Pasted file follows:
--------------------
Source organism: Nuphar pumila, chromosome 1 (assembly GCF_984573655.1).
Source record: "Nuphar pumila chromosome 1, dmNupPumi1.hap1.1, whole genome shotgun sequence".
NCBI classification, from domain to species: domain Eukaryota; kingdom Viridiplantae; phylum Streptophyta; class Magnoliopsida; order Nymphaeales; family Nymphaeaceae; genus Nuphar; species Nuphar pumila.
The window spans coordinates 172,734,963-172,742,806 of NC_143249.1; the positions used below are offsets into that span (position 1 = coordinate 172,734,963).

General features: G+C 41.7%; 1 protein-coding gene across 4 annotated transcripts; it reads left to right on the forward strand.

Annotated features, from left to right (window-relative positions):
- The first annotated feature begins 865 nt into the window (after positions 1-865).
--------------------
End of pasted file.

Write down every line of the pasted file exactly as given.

Source organism: Nuphar pumila, chromosome 1 (assembly GCF_984573655.1).
Source record: "Nuphar pumila chromosome 1, dmNupPumi1.hap1.1, whole genome shotgun sequence".
NCBI classification, from domain to species: domain Eukaryota; kingdom Viridiplantae; phylum Streptophyta; class Magnoliopsida; order Nymphaeales; family Nymphaeaceae; genus Nuphar; species Nuphar pumila.
The window spans coordinates 172,734,963-172,742,806 of NC_143249.1; the positions used below are offsets into that span (position 1 = coordinate 172,734,963).

General features: G+C 41.7%; 1 protein-coding gene across 4 annotated transcripts; it reads left to right on the forward strand.

Annotated features, from left to right (window-relative positions):
- The first annotated feature begins 865 nt into the window (after positions 1-865).